How does Centre Edge relate to meditation?

How does Centre Edge relate to meditation?
11th March 2017 Tim Malnick
In Centre Edge

There’s a great deal of interest right now in mindfulness and an increasing interest in meditation – a closely related topic. So, what do they have to do with Centre Edge?

First, it should be emphasized that Centre Edge work – certainly in the way it has been taught to me, is always intended eventually to be integrated with some sort of awareness or meditative practice. The Nine Principles of Centre Edge must become more than just as a conceptual framework or another set of intriguing ideas we pick up (though they certainly are intriguing). The invitation is for these principles to quite deeply enter into our day to day interactions with the world around us. Some sort of meditation or awareness practice is sooner or later going to be invaluable for that.


For beginners Centre Edge can be a first step into meditation

People learning Centre Edge principles do sometimes have experiences where their awareness or consciousness naturally alters. At workshops we explore this material through a combination of dialogue, reflection and physical exercises. We map out real life situations in terms of Centre Edge principles and when we do this people sometimes have experiences or insights rather similar to if they’d been doing lots of meditation. This is very interesting to me and one of the main things I am researching at present – what is actually happening there (since we don’t actually meditate in the workshops)?

The point is that for some people exploring real life, practical situations in terms of Centre Edge principles is a good way of getting a first taste of meditation. Centre Edge introduced as a way to develop insight into real, complex, often messy situations in our lives and work, can lead to an experience of meditation and an interest in learning more about it. For those who do become interested then Centre Edge can eventually become a very far reaching way of developing deep understanding of meditation and our minds.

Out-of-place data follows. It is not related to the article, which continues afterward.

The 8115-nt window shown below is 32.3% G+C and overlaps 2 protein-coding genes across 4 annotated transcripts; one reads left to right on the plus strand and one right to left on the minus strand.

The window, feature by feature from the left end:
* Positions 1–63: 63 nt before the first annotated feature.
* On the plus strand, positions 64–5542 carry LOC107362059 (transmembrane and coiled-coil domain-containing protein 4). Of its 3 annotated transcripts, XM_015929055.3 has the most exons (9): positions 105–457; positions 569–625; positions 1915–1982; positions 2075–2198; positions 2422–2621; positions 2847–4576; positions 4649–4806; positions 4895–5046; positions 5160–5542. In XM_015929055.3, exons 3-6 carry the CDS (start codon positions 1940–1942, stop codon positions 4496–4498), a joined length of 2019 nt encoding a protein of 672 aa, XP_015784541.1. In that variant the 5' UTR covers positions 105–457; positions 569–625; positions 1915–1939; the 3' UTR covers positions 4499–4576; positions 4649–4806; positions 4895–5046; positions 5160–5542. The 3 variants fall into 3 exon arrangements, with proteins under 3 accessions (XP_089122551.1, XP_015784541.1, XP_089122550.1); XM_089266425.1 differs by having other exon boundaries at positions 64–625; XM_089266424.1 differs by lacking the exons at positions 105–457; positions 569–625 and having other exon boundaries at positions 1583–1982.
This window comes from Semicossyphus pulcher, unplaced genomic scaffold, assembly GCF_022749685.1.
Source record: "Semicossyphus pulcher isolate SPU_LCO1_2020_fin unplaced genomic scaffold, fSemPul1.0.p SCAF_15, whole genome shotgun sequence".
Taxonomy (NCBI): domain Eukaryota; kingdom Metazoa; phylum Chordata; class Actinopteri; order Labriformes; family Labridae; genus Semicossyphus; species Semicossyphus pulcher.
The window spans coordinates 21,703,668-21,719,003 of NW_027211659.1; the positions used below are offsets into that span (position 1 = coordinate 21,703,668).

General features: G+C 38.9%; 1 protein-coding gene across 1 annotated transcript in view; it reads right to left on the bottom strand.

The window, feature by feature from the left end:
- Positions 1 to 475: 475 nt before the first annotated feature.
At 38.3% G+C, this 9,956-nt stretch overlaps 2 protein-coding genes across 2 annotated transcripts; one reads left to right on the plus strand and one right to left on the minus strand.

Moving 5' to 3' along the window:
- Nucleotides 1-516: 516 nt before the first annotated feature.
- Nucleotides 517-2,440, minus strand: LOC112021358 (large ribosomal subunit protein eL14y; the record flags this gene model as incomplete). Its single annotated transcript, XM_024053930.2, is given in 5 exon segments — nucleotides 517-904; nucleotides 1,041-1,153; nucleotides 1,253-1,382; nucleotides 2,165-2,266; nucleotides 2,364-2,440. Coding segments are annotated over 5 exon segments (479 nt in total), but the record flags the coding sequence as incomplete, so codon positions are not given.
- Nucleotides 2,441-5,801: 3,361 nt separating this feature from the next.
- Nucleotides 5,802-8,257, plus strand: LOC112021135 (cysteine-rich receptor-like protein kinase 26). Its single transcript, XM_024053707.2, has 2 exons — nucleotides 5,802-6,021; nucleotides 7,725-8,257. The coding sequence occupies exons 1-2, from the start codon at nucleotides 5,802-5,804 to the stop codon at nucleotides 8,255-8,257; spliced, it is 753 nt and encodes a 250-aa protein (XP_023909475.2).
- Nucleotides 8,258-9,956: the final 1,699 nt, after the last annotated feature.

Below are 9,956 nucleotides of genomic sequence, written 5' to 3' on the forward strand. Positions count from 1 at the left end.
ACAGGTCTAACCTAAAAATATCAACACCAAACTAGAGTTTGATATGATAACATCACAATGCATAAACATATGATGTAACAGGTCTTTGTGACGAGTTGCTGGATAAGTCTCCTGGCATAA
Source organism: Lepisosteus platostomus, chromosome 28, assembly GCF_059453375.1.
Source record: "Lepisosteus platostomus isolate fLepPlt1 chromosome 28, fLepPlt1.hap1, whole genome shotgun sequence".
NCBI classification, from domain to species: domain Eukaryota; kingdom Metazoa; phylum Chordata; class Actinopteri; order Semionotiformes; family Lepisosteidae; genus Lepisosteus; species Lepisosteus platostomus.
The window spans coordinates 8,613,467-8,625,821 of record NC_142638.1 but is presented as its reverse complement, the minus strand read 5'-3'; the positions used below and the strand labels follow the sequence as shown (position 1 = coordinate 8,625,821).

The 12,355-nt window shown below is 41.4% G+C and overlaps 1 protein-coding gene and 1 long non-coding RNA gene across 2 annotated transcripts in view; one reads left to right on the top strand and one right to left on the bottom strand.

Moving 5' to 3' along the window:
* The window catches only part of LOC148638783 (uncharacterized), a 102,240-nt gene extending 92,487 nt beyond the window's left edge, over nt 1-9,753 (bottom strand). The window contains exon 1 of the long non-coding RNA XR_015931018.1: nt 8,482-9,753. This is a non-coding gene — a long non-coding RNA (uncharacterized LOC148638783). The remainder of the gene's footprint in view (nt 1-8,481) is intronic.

For experienced meditators Centre Edge can deepen one’s understanding of meditation

A complement to this is that Centre Edge can also deepen the understanding of even quite experienced meditators. An experienced Zen practitioner at a workshop explored a personal issue by physically mapping a situation on the floor using Centre Edge principles and then walking around and through it. This is an approach we use a lot to get a feel for the principles in real life situations. Afterwards she said, ‘I have just understood something about meditation which I’ve never understood before!’

This was lovely feedback to receive, and also very interesting – since the issue she was exploring had nothing explicitly to do with her meditation or spiritual practice. It was simply an important question in her life at that point. What was it, I wondered, someone who had a committed meditation practice for 20 years could have ‘got’ by walking around a room, encountering representations of different aspects of her own inner world arranged in a particular way?

This raises two general thoughts:

  • First Centre Edge seems to be a very useful way for people with existing meditation, mindfulness or other spiritual practices to deepen their experience and insight into whatever they are working with already in those practices. It can augment or illuminate certain aspects of their approach in new and helpful ways.
  • Second, there is something powerful about physically moving around a space that we have set up to represent these principles. The space may represent our inner world (e.g. ‘my relation to my anger’) or the outer world (e.g. ‘my project within this client organization’). It brings insight and embodied understanding, in a way that just talking about a situation – however relevant the conversation, doesn’t manage to do.[1] In workshops we notice how day to day language describing our sense of our lives and situations we find ourselves in, is often about space and movement. For example we say, ‘I’m feeling stuck’, ‘in flow’, ‘blocked’, ‘on my way’, ‘edgy’, ‘centered’ , ‘moving forward’ etc. These and very many other everyday phrases suggest that a very natural way that people experience life relates to a sense of movement in space. Centre Edge principles refine and describe this deeper sense of everything being in some way a movement in space. This becomes very helpful for illuminating and shifting our movement through the journey of our life.



[1] This of course has connections to systemic constellations work which is certainly one influence on the way this work is developing.